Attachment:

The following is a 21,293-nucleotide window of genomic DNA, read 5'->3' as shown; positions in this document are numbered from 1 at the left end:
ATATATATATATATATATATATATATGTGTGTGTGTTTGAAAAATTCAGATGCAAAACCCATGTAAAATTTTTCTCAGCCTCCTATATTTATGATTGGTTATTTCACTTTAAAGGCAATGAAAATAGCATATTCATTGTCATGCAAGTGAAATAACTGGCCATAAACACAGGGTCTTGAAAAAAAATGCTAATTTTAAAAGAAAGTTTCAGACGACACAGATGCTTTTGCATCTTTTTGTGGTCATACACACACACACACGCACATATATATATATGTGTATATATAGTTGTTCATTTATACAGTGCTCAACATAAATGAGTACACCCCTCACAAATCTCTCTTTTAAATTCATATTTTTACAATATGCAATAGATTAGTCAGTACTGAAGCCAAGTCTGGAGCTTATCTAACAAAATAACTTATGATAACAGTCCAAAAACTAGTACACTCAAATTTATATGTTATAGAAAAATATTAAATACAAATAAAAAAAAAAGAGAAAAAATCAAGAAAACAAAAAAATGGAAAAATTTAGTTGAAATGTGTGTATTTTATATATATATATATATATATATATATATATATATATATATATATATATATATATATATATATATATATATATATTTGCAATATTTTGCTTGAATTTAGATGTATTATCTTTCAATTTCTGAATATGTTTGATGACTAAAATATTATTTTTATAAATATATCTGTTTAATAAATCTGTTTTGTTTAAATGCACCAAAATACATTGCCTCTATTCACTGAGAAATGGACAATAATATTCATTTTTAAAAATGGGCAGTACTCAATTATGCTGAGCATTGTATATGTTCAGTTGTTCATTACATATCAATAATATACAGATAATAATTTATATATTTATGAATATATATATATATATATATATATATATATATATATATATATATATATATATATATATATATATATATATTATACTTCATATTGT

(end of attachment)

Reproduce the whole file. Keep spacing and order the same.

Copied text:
The following is a 21,293-nucleotide window of genomic DNA, read 5'->3' as shown; positions in this document are numbered from 1 at the left end:
ATATATATATATATATATATATATATGTGTGTGTGTTTGAAAAATTCAGATGCAAAACCCATGTAAAATTTTTCTCAGCCTCCTATATTTATGATTGGTTATTTCACTTTAAAGGCAATGAAAATAGCATATTCATTGTCATGCAAGTGAAATAACTGGCCATAAACACAGGGTCTTGAAAAAAAATGCTAATTTTAAAAGAAAGTTTCAGACGACACAGATGCTTTTGCATCTTTTTGTGGTCATACACACACACACACGCACATATATATATATGTGTATATATAGTTGTTCATTTATACAGTGCTCAACATAAATGAGTACACCCCTCACAAATCTCTCTTTTAAATTCATATTTTTACAATATGCAATAGATTAGTCAGTACTGAAGCCAAGTCTGGAGCTTATCTAACAAAATAACTTATGATAACAGTCCAAAAACTAGTACACTCAAATTTATATGTTATAGAAAAATATTAAATACAAATAAAAAAAAAAGAGAAAAAATCAAGAAAACAAAAAAATGGAAAAATTTAGTTGAAATGTGTGTATTTTATATATATATATATATATATATATATATATATATATATATATATATATATATATATATATATATATATATATATTTGCAATATTTTGCTTGAATTTAGATGTATTATCTTTCAATTTCTGAATATGTTTGATGACTAAAATATTATTTTTATAAATATATCTGTTTAATAAATCTGTTTTGTTTAAATGCACCAAAATACATTGCCTCTATTCACTGAGAAATGGACAATAATATTCATTTTTAAAAATGGGCAGTACTCAATTATGCTGAGCATTGTATATGTTCAGTTGTTCATTACATATCAATAATATACAGATAATAATTTATATATTTATGAATATATATATATATATATATATATATATATATATATATATATATATATATATATATATATATATATATATTATACTTCATATTGT